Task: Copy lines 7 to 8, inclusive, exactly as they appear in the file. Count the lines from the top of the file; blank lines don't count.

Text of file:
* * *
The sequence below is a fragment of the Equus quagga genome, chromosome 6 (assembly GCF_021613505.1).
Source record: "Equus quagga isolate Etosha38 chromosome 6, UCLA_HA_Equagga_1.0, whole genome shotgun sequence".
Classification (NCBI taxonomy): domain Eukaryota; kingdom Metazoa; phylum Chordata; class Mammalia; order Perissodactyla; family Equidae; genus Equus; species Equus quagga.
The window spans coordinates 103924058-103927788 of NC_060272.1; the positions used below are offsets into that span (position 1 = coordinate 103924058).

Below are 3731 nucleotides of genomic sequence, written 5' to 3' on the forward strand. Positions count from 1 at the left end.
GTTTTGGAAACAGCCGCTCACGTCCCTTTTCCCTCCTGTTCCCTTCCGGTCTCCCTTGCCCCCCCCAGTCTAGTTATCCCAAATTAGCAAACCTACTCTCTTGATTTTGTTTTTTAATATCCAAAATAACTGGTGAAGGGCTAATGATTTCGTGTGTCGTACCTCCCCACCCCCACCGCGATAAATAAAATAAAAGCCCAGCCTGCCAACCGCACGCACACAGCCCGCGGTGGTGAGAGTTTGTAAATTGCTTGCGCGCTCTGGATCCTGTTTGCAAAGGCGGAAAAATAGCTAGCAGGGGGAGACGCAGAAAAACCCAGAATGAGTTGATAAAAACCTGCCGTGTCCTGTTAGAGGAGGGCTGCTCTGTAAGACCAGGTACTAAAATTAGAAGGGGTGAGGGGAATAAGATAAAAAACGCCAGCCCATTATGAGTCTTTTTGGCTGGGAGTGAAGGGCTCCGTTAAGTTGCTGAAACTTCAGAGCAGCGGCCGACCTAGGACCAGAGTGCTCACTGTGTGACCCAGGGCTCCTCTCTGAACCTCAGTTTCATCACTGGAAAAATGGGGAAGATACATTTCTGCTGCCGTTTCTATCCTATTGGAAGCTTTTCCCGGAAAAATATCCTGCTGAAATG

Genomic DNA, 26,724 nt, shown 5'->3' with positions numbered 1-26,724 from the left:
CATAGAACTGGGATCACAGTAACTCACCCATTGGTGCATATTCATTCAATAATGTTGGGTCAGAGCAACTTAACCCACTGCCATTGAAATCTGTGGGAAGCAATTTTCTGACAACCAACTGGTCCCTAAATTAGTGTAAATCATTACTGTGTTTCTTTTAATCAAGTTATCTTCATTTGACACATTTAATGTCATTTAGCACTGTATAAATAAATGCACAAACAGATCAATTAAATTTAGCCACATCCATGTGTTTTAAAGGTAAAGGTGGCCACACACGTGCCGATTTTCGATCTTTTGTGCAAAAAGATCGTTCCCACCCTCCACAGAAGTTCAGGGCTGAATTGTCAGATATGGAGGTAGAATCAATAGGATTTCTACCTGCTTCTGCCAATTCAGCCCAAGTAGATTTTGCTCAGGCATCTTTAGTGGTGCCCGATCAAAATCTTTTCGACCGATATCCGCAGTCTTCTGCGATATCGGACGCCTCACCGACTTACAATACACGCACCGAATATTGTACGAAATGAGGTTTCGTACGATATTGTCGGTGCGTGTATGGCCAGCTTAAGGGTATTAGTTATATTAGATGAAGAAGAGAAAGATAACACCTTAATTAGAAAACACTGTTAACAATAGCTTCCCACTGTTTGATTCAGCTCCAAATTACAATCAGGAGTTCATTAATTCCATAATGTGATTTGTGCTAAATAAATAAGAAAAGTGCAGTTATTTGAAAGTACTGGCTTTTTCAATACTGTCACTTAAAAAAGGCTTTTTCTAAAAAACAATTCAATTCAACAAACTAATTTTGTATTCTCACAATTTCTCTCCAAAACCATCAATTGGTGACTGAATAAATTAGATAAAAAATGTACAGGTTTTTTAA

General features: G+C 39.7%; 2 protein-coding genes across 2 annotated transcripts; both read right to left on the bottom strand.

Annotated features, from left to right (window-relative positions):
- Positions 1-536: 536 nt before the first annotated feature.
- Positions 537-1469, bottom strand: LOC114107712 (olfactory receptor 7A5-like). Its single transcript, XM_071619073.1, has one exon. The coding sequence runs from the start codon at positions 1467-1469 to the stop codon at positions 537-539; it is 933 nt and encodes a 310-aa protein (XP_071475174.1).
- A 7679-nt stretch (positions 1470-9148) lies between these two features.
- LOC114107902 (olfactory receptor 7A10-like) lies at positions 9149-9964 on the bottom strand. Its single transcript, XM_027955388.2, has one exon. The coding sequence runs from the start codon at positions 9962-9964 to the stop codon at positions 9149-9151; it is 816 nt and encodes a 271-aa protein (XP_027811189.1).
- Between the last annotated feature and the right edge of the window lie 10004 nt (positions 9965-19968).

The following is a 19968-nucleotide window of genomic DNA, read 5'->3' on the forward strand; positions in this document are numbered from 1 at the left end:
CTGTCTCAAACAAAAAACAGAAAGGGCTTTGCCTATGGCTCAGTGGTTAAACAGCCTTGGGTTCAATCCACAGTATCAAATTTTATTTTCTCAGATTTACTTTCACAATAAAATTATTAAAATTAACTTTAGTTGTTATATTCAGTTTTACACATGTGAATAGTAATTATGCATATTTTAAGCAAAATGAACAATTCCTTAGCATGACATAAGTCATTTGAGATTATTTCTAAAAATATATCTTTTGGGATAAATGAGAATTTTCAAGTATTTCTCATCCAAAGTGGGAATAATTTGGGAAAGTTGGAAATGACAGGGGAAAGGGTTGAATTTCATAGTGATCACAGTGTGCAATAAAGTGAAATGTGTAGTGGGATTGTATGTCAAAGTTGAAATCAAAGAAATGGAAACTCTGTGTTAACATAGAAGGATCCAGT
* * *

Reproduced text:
Genomic DNA, 26,724 nt, shown 5'->3' with positions numbered 1-26,724 from the left:
CATAGAACTGGGATCACAGTAACTCACCCATTGGTGCATATTCATTCAATAATGTTGGGTCAGAGCAACTTAACCCACTGCCATTGAAATCTGTGGGAAGCAATTTTCTGACAACCAACTGGTCCCTAAATTAGTGTAAATCATTACTGTGTTTCTTTTAATCAAGTTATCTTCATTTGACACATTTAATGTCATTTAGCACTGTATAAATAAATGCACAAACAGATCAATTAAATTTAGCCACATCCATGTGTTTTAAAGGTAAAGGTGGCCACACACGTGCCGATTTTCGATCTTTTGTGCAAAAAGATCGTTCCCACCCTCCACAGAAGTTCAGGGCTGAATTGTCAGATATGGAGGTAGAATCAATAGGATTTCTACCTGCTTCTGCCAATTCAGCCCAAGTAGATTTTGCTCAGGCATCTTTAGTGGTGCCCGATCAAAATCTTTTCGACCGATATCCGCAGTCTTCTGCGATATCGGACGCCTCACCGACTTACAATACACGCACCGAATATTGTACGAAATGAGGTTTCGTACGATATTGTCGGTGCGTGTATGGCCAGCTTAAGGGTATTAGTTATATTAGATGAAGAAGAGAAAGATAACACCTTAATTAGAAAACACTGTTAACAATAGCTTCCCACTGTTTGATTCAGCTCCAAATTACAATCAGGAGTTCATTAATTCCATAATGTGATTTGTGCTAAATAAATAAGAAAAGTGCAGTTATTTGAAAGTACTGGCTTTTTCAATACTGTCACTTAAAAAAGGCTTTTTCTAAAAAACAATTCAATTCAACAAACTAATTTTGTATTCTCACAATTTCTCTCCAAAACCATCAATTGGTGACTGAATAAATTAGATAAAAAATGTACAGGTTTTTTAA